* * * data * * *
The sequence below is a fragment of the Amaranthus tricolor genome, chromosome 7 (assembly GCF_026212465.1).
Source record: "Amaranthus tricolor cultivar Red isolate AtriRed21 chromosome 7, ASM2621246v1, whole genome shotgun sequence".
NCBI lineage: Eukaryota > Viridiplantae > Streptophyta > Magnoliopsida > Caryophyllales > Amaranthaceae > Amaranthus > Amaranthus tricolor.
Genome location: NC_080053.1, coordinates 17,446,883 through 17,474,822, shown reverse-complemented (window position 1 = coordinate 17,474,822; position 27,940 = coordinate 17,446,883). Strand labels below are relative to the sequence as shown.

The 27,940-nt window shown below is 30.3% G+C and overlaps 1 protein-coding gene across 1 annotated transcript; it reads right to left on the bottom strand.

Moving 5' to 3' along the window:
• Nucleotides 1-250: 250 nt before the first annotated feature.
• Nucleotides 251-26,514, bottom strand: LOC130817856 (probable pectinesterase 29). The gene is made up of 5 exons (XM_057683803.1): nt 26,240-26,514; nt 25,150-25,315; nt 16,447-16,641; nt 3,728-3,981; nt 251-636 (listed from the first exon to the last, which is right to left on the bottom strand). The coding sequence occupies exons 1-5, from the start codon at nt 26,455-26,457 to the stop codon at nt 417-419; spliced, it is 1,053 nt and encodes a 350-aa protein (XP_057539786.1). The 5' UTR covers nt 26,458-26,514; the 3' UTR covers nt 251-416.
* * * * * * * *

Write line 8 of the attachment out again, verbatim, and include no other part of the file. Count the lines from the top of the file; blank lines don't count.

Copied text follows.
• Nucleotides 251-26,514, bottom strand: LOC130817856 (probable pectinesterase 29). The gene is made up of 5 exons (XM_057683803.1): nt 26,240-26,514; nt 25,150-25,315; nt 16,447-16,641; nt 3,728-3,981; nt 251-636 (listed from the first exon to the last, which is right to left on the bottom strand). The coding sequence occupies exons 1-5, from the start codon at nt 26,455-26,457 to the stop codon at nt 417-419; spliced, it is 1,053 nt and encodes a 350-aa protein (XP_057539786.1). The 5' UTR covers nt 26,458-26,514; the 3' UTR covers nt 251-416.